Can it be predicted that a knife emoji can also become a threat to kill someone. Even a heart emoji from a manager can be seen as sexual harassment. The courts in the United States are dealing with emojis showing up in cases. The attorneys are having a tough time while arguing for different interpretations of the small illustrated characters that are used to express emotions, objects and activities. It has become a nuance for the court to interpret such emojis with proper evidence.
Vinson & Elkins partner Jason Levine has earlier worked with cases on emojis with evidence and said, “Many courts haven’t had to deal with the emoji much, but the numbers are up and it will likely increase. Judges aren’t prepared for the influx, especially ones who are older and may not be familiar with newer vernacular.” The number of reported cases with emojis as evidence in the United States has increased from 33 in 2017 to 53 in 2018. It is about 50 so far in the first half of 2019.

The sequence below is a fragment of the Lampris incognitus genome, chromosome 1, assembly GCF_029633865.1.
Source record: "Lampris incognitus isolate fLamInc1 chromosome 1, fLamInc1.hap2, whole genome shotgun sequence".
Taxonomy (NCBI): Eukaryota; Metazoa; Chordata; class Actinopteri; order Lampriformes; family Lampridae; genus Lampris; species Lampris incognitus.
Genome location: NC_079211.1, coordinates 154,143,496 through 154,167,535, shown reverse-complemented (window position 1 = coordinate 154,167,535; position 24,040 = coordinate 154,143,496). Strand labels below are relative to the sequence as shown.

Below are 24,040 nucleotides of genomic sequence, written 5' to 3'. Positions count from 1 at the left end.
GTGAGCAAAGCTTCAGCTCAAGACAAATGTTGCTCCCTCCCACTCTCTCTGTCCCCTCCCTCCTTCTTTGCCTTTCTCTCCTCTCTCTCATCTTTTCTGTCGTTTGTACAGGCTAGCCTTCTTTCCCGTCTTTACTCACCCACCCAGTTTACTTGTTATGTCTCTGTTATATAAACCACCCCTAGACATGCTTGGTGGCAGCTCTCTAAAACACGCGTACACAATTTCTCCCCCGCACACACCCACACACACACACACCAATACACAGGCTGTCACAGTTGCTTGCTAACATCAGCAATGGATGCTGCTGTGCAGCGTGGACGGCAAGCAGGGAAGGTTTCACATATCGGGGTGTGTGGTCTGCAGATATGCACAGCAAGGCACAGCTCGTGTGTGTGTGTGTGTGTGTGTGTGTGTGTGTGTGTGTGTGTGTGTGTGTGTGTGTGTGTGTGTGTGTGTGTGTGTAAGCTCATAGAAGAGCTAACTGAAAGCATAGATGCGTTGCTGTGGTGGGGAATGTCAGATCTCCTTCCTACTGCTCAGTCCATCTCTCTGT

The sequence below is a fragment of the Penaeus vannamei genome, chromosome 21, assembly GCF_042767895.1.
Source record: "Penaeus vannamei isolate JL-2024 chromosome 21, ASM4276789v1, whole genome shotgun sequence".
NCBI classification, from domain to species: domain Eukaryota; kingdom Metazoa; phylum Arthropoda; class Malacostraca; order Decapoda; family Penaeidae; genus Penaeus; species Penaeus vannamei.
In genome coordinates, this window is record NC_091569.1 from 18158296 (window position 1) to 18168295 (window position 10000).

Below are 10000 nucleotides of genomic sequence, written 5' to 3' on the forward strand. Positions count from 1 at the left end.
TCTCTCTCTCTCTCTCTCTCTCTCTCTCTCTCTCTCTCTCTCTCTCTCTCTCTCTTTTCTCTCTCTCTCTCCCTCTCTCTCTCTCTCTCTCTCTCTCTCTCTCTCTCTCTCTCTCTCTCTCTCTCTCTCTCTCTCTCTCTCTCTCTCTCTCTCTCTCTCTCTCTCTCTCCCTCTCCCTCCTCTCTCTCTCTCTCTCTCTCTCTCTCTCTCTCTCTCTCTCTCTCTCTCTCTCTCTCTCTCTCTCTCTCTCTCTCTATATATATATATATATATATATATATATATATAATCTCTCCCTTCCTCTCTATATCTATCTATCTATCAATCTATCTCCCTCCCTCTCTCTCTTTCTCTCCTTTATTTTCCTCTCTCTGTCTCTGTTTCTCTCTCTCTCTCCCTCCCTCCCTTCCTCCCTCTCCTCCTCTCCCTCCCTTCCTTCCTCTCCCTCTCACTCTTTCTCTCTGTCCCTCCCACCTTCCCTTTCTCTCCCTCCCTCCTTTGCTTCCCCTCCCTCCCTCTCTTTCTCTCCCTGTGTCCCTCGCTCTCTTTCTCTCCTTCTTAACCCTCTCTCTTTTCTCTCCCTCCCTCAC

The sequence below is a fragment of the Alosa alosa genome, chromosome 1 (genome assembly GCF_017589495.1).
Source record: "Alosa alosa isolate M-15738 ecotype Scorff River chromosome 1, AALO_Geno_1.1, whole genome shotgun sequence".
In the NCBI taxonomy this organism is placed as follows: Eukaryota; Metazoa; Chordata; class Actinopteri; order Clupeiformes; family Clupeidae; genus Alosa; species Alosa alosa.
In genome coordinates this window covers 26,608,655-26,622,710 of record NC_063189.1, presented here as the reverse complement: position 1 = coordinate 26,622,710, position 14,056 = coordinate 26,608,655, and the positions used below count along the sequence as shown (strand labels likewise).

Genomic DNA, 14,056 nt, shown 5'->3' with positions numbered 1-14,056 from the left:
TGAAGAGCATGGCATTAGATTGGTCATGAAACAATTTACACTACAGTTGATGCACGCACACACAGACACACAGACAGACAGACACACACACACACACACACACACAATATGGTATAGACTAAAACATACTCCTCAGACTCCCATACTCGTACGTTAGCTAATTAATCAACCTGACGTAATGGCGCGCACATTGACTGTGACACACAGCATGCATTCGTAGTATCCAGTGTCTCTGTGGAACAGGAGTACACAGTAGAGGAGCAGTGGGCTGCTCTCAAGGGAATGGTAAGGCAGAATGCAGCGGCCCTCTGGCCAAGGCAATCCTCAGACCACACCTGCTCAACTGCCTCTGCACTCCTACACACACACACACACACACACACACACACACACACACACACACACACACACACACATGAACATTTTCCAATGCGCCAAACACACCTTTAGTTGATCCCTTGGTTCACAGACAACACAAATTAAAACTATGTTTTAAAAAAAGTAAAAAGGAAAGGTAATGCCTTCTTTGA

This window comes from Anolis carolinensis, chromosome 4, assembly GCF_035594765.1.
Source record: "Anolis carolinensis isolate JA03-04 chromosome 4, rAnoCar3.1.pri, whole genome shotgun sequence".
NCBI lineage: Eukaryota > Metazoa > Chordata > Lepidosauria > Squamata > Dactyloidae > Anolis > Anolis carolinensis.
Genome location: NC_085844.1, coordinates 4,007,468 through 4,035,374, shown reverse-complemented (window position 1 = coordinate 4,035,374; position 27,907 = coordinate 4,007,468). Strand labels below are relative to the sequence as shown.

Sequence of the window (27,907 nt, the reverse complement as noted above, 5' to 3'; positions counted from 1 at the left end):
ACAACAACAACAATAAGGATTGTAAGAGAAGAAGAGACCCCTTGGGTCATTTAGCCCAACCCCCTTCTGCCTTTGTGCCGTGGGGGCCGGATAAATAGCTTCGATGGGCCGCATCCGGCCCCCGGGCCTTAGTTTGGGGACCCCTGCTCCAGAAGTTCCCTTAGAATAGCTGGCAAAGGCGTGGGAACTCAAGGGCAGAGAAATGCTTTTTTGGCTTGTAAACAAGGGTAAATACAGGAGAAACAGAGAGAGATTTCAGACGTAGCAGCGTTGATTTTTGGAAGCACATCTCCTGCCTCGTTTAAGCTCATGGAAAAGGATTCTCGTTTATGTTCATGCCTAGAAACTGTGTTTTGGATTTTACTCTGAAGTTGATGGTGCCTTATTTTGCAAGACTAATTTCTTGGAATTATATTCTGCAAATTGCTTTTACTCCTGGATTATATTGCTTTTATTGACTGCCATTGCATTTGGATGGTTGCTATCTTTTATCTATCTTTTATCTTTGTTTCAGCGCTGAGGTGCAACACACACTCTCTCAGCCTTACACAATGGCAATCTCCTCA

For now there are no court guidelines on how to approach the topic. A few times, the judge might describe the emoji in question to the jurors, instead of allowing them to see the interpret it for themselves. In some of the cases, the emojis are omitted from the evidence altogether. It is in the sexual harassment cases, the emojis are most prevalent. The emoji with Xs for eyes are also known as the dizzy face emoji and had become an issue in 2017 murder case in Massachusetts.
The emojis have also become popular in the workplace lawsuits. For example, in an employee termination case related to a possible violation of family medical leave , a manager sent a series of smiley face emojis. The lawyer of the plaintiff claimed it was the evidence the company was happy to let her go.
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